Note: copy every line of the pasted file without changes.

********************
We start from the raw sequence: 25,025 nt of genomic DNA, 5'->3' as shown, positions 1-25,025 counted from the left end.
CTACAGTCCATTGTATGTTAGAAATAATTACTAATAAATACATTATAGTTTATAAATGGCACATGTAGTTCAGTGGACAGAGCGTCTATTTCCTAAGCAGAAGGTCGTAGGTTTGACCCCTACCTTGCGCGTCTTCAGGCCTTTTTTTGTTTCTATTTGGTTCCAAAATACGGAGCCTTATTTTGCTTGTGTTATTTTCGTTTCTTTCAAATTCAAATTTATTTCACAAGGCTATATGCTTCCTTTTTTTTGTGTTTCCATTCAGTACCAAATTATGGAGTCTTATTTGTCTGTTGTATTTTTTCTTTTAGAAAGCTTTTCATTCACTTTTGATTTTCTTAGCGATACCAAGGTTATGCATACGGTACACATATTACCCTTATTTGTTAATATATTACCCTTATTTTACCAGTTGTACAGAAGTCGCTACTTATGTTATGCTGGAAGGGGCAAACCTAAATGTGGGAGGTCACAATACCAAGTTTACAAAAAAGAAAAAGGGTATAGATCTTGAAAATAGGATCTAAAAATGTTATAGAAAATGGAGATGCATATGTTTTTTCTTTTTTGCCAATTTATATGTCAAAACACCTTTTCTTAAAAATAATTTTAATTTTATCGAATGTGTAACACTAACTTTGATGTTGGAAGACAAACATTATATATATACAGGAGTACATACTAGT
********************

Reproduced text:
We start from the raw sequence: 25,025 nt of genomic DNA, 5'->3' as shown, positions 1-25,025 counted from the left end.
CTACAGTCCATTGTATGTTAGAAATAATTACTAATAAATACATTATAGTTTATAAATGGCACATGTAGTTCAGTGGACAGAGCGTCTATTTCCTAAGCAGAAGGTCGTAGGTTTGACCCCTACCTTGCGCGTCTTCAGGCCTTTTTTTGTTTCTATTTGGTTCCAAAATACGGAGCCTTATTTTGCTTGTGTTATTTTCGTTTCTTTCAAATTCAAATTTATTTCACAAGGCTATATGCTTCCTTTTTTTTGTGTTTCCATTCAGTACCAAATTATGGAGTCTTATTTGTCTGTTGTATTTTTTCTTTTAGAAAGCTTTTCATTCACTTTTGATTTTCTTAGCGATACCAAGGTTATGCATACGGTACACATATTACCCTTATTTGTTAATATATTACCCTTATTTTACCAGTTGTACAGAAGTCGCTACTTATGTTATGCTGGAAGGGGCAAACCTAAATGTGGGAGGTCACAATACCAAGTTTACAAAAAAGAAAAAGGGTATAGATCTTGAAAATAGGATCTAAAAATGTTATAGAAAATGGAGATGCATATGTTTTTTCTTTTTTGCCAATTTATATGTCAAAACACCTTTTCTTAAAAATAATTTTAATTTTATCGAATGTGTAACACTAACTTTGATGTTGGAAGACAAACATTATATATATACAGGAGTACATACTAGT